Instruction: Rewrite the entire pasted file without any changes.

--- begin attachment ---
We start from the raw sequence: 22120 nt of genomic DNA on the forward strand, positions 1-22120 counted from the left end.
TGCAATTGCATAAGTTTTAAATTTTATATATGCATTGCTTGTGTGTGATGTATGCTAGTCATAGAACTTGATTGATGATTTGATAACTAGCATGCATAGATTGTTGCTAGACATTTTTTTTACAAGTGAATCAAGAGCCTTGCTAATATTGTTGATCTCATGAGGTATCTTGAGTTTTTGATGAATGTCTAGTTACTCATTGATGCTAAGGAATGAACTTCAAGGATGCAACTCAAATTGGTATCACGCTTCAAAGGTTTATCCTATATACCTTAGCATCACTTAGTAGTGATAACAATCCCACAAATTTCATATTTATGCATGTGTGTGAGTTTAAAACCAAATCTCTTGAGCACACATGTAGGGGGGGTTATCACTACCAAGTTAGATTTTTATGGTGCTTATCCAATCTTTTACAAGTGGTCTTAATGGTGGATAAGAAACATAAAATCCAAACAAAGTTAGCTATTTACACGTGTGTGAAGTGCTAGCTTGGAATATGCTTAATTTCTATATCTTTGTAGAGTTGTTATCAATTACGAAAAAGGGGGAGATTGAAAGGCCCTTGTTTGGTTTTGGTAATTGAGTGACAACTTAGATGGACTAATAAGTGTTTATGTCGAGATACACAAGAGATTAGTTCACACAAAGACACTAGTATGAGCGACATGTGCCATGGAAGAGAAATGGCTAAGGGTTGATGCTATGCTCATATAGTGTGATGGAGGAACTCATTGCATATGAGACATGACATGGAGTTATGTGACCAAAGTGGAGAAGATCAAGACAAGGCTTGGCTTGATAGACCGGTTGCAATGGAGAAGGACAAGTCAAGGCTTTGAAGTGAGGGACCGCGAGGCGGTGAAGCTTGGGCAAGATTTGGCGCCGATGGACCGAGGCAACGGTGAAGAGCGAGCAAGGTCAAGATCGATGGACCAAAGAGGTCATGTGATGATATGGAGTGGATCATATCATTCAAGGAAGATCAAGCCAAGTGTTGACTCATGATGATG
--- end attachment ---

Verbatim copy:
We start from the raw sequence: 22120 nt of genomic DNA on the forward strand, positions 1-22120 counted from the left end.
TGCAATTGCATAAGTTTTAAATTTTATATATGCATTGCTTGTGTGTGATGTATGCTAGTCATAGAACTTGATTGATGATTTGATAACTAGCATGCATAGATTGTTGCTAGACATTTTTTTTACAAGTGAATCAAGAGCCTTGCTAATATTGTTGATCTCATGAGGTATCTTGAGTTTTTGATGAATGTCTAGTTACTCATTGATGCTAAGGAATGAACTTCAAGGATGCAACTCAAATTGGTATCACGCTTCAAAGGTTTATCCTATATACCTTAGCATCACTTAGTAGTGATAACAATCCCACAAATTTCATATTTATGCATGTGTGTGAGTTTAAAACCAAATCTCTTGAGCACACATGTAGGGGGGGTTATCACTACCAAGTTAGATTTTTATGGTGCTTATCCAATCTTTTACAAGTGGTCTTAATGGTGGATAAGAAACATAAAATCCAAACAAAGTTAGCTATTTACACGTGTGTGAAGTGCTAGCTTGGAATATGCTTAATTTCTATATCTTTGTAGAGTTGTTATCAATTACGAAAAAGGGGGAGATTGAAAGGCCCTTGTTTGGTTTTGGTAATTGAGTGACAACTTAGATGGACTAATAAGTGTTTATGTCGAGATACACAAGAGATTAGTTCACACAAAGACACTAGTATGAGCGACATGTGCCATGGAAGAGAAATGGCTAAGGGTTGATGCTATGCTCATATAGTGTGATGGAGGAACTCATTGCATATGAGACATGACATGGAGTTATGTGACCAAAGTGGAGAAGATCAAGACAAGGCTTGGCTTGATAGACCGGTTGCAATGGAGAAGGACAAGTCAAGGCTTTGAAGTGAGGGACCGCGAGGCGGTGAAGCTTGGGCAAGATTTGGCGCCGATGGACCGAGGCAACGGTGAAGAGCGAGCAAGGTCAAGATCGATGGACCAAAGAGGTCATGTGATGATATGGAGTGGATCATATCATTCAAGGAAGATCAAGCCAAGTGTTGACTCATGATGATG